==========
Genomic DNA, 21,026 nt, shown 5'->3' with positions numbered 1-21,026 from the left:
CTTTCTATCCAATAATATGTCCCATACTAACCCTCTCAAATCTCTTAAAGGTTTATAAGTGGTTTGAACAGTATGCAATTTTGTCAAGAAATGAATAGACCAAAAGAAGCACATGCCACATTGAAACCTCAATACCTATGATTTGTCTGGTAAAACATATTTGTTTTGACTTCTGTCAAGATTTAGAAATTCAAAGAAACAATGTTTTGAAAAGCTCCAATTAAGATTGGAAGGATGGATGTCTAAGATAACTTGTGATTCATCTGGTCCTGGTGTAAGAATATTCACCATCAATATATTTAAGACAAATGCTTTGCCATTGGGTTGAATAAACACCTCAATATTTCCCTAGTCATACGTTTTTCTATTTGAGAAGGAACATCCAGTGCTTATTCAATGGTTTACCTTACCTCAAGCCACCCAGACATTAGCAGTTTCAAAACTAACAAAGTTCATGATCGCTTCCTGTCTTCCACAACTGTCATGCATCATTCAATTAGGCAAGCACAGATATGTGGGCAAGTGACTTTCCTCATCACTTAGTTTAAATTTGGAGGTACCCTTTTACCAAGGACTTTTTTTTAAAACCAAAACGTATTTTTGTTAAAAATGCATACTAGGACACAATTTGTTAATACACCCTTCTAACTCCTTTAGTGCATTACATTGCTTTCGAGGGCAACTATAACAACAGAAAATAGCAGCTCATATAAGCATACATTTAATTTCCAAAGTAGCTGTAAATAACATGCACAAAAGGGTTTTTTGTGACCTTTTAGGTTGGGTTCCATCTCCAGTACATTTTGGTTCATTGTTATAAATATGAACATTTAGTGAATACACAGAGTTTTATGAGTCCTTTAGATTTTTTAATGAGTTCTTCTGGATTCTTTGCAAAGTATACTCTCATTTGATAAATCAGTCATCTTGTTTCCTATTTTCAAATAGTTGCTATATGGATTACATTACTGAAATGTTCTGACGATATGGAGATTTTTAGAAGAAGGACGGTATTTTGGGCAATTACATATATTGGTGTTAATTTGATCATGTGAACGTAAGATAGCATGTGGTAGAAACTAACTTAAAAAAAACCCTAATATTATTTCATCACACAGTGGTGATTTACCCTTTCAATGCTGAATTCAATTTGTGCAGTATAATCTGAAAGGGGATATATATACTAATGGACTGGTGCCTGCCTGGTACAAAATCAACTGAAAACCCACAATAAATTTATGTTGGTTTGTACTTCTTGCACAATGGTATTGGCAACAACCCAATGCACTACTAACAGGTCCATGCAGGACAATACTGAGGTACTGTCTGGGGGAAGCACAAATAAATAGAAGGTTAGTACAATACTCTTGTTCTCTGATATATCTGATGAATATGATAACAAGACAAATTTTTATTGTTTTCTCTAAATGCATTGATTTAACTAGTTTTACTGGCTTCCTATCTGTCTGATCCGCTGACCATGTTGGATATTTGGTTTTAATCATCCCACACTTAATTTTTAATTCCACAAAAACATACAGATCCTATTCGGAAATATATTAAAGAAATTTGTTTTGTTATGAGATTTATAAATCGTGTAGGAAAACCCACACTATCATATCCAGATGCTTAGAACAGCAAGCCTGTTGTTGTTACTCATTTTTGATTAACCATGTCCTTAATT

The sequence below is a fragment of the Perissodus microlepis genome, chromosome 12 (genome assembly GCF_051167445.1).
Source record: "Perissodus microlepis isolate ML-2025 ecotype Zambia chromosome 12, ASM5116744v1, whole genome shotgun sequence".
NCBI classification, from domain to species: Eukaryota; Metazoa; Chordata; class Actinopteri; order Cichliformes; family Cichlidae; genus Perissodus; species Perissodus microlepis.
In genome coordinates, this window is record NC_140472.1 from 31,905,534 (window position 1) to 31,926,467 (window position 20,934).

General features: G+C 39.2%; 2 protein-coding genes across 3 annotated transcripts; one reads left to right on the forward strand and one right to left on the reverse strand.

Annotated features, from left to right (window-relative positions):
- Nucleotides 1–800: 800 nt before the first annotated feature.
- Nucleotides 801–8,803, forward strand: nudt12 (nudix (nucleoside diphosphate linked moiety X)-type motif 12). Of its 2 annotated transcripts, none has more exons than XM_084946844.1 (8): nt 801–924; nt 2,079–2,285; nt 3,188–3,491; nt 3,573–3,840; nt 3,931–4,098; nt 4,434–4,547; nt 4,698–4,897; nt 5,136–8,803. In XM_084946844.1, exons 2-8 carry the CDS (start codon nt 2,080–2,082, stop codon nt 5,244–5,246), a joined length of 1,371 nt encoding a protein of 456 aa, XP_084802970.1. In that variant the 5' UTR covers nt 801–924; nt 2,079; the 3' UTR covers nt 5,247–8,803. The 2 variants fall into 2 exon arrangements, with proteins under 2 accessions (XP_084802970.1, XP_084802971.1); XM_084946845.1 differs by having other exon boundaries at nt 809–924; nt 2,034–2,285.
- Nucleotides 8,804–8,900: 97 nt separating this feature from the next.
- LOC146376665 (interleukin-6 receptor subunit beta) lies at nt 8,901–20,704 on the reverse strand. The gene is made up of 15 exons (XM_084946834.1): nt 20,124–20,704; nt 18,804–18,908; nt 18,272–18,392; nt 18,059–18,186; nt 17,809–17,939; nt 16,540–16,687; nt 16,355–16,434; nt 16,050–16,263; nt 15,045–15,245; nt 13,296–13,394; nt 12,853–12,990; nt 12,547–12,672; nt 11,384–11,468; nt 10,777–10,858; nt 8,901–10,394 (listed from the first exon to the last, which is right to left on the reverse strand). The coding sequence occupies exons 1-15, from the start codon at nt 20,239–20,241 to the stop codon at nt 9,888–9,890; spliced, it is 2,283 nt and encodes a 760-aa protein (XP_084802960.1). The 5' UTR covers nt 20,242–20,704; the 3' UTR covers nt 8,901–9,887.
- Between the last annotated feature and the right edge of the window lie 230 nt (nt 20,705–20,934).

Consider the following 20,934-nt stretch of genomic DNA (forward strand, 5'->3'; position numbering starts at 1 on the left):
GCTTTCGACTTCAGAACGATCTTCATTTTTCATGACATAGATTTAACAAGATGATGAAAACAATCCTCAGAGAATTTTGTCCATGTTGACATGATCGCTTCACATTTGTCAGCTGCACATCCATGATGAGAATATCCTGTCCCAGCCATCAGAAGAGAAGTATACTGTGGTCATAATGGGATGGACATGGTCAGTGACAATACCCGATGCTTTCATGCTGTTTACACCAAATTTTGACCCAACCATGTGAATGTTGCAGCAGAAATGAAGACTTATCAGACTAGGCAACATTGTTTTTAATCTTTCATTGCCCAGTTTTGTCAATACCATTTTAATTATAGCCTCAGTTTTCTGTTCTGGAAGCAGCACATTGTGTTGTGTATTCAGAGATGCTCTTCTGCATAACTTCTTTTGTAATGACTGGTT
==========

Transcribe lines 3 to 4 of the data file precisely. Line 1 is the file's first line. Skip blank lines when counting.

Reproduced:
The sequence below is a fragment of the Perissodus microlepis genome, chromosome 12 (genome assembly GCF_051167445.1).
Source record: "Perissodus microlepis isolate ML-2025 ecotype Zambia chromosome 12, ASM5116744v1, whole genome shotgun sequence".